Functional Foods in Hypertension: Functional Foods in Cardiovascular Diseases

Functional Foods in Hypertension: Functional Foods in Cardiovascular Diseases

Anil Gupta (Eklavya Dental College and Hospital, India)
Copyright: © 2017 |Pages: 21
DOI: 10.4018/978-1-5225-0591-4.ch017
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Abstract

Functional foods contain bioactive compounds which are endowed with remarkable biologically significant properties. These compounds have corrective and preventive potential for diseases affecting cardiovascular system, endocrine system, nervous system, alimentary canal by virtue of their capability to influence bio-macromolecules in the cells. Clinical evidence augments the anti-oxidant, anti-atherogenic, anti-ageing, cardio-protective and immune system modulatory role of the functional foods. However, additional research is necessitated to uncover concerns regarding optimal dose, duration, pharmaco-therapeutics and adverse effects of active compounds in relation to the public health.
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Introduction

Hypertension is a manifestation of the chronic abnormality affecting, either, vasculature, blood flow or cardiac efficiency and characterized by consistent elevation of arterial blood pressure to 140/90mmHg or above, in the body of an adult individual, as in Table1. It is expressed in systolic blood pressure and diastolic blood pressure, where, former relates to blood pressure in arteries when left ventricle contracts, whereas, latter corresponds to the relaxed state of left ventricle before the start of next contraction (Carretero & Oparil, 2000). Normotensive individuals have systolic blood pressure in the range of 100-140mmHg and diastolic blood pressure in the range of 60-90mmHg under resting condition, whereas, hypotensive persons have systolic blood pressure below 100mmHg and a decline in diastolic blood pressure below 60mmHg.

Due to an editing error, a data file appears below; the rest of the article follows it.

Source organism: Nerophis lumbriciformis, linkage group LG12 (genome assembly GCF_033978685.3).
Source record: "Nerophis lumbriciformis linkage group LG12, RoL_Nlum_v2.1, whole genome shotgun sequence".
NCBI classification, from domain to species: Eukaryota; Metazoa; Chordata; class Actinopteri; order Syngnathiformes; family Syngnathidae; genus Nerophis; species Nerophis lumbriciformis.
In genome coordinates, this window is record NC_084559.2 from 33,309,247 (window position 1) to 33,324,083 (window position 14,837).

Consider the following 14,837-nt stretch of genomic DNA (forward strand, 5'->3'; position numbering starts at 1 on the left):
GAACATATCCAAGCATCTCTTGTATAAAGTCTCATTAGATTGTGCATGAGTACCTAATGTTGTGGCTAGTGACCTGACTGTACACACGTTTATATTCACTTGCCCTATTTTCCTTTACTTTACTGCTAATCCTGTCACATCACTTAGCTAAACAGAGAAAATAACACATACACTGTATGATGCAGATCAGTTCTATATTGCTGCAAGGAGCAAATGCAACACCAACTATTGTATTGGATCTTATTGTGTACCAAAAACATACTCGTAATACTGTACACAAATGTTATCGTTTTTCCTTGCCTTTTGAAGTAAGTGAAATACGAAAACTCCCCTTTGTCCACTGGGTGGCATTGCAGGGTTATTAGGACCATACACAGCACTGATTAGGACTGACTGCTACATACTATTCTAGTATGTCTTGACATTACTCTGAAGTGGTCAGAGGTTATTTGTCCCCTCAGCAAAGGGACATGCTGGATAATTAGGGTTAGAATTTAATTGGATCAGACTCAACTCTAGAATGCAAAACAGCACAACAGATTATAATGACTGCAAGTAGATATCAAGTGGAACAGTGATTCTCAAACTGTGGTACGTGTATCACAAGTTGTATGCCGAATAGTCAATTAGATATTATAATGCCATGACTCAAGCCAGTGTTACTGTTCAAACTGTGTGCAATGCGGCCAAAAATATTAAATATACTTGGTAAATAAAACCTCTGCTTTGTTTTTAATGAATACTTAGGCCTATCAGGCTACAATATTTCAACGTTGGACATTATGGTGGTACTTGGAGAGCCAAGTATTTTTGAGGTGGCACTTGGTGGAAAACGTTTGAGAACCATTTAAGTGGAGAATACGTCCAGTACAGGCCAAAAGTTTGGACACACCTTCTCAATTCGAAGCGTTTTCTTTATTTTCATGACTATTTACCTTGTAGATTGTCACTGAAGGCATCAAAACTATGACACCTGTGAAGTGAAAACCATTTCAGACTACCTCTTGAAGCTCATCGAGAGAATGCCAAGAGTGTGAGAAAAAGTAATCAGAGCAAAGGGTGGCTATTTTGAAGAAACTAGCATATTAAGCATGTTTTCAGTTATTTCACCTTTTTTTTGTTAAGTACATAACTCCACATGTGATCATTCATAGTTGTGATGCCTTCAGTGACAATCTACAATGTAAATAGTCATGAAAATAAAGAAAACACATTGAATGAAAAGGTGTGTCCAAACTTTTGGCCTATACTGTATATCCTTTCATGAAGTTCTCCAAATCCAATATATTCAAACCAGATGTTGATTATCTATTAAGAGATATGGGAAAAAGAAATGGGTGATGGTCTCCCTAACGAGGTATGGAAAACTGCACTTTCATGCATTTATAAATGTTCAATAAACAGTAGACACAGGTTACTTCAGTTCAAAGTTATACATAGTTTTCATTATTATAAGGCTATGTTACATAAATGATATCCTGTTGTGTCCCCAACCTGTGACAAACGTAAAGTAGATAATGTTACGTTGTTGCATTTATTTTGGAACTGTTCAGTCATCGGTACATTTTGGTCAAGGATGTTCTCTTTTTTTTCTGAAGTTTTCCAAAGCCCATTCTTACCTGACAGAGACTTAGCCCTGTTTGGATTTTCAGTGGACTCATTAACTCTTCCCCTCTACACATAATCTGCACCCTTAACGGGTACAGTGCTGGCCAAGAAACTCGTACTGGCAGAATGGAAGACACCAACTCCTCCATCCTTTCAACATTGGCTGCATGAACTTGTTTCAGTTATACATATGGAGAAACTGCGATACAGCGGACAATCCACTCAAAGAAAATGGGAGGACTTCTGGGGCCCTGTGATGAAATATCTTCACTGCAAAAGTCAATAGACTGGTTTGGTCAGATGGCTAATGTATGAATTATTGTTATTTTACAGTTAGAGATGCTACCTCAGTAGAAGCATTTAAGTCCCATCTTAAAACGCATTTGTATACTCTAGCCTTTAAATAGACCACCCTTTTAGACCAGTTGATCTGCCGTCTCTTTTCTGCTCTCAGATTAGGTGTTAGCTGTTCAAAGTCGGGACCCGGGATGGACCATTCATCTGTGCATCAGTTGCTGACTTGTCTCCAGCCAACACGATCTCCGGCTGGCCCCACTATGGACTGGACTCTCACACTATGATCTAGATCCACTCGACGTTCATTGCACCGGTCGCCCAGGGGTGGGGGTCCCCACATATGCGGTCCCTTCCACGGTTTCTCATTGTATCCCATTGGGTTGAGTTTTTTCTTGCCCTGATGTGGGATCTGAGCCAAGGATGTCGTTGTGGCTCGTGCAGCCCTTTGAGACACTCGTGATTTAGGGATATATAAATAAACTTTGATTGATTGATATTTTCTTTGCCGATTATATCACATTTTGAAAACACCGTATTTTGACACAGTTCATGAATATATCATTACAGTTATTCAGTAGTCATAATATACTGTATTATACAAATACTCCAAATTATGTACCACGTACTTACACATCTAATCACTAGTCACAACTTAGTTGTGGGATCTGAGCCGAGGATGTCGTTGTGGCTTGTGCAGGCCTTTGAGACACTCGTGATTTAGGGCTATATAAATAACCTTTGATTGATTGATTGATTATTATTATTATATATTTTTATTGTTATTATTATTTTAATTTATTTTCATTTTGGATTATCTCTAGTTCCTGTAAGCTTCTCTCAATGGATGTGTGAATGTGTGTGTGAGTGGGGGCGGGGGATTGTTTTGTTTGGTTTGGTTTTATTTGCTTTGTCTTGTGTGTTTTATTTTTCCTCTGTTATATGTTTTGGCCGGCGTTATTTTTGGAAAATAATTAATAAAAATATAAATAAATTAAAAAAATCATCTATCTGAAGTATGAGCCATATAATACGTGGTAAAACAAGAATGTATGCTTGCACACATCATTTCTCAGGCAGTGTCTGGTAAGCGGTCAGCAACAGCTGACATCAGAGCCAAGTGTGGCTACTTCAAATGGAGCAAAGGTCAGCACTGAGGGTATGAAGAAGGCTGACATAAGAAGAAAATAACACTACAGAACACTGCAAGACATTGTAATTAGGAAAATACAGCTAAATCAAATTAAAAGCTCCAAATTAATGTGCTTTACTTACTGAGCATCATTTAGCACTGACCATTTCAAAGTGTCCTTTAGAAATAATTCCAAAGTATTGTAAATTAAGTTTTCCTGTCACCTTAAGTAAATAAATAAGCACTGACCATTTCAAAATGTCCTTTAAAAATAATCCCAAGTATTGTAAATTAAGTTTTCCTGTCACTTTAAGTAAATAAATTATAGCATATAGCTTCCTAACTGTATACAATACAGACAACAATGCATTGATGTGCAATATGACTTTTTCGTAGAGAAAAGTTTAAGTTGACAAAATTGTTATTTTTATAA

Hypertension is classified as primary or essential hypertension and idiopathic or secondary hypertension. In primary hypertension, a well defined etiology is unknown and this class of hypertension affects around 90% of the hypertensive population, while, secondary hypertension is ascribed to a particular cause that might be chronic renal disease, chronic diabetes mellitus, dyslipidemia, coronary artery disease and/or cushing's syndrome and further, has a marginal prevalence of around 10% out of total hypertensive patients(James et al., 2014).

In 1977, Joint National Committee (JNC-I), classified on the Detection, Evaluation, and Treatment of Hypertension, classified hypertension on the basis of diastolic blood pressure(DBP).

Later on, in 1980, (JNC-II) classified hypertension into mild (DBP 90-104 mm Hg), moderate (DBP 105-114) and severe (DBP ≥115 mm Hg). Further, in 1984, (JNC-III) report added a new term as high-normal hypertension for the patients who had DBP in the range of 85-89 mm Hg. Additionally, (JNC- III) report introduced two more terms as isolated systolic hypertension with Systolic blood pressure (SBP ≥ 160mm Hg) and borderline isolated systolic hypertension with SBP in range of (140-159mm Hg) (JNC-3, 1993).

According to the 7th report of the Joint National Committee (JNC-7) on Prevention, Detection, Evaluation, and Treatment of High Blood Pressure, the blood pressure can be classified into four categories (see Table 1) (Chobanian et al., 2003).

Table 1.
Classification of hypertension
CategoryBlood Pressure(mmHg)
NormotensiveSBP (90-119) & (60-79)
Pre-hypertensionSBP (120-139) or DBP (80-89)
Stage1 HypertensionSBP (140-159) or DBP (90-99)
Stage2 HypertensionSBP ≥160 or DBP ≥100

(DBP)- diastolic blood pressure, (SBP)- systolic blood pressure

Source: Chobanian et al. (2003)

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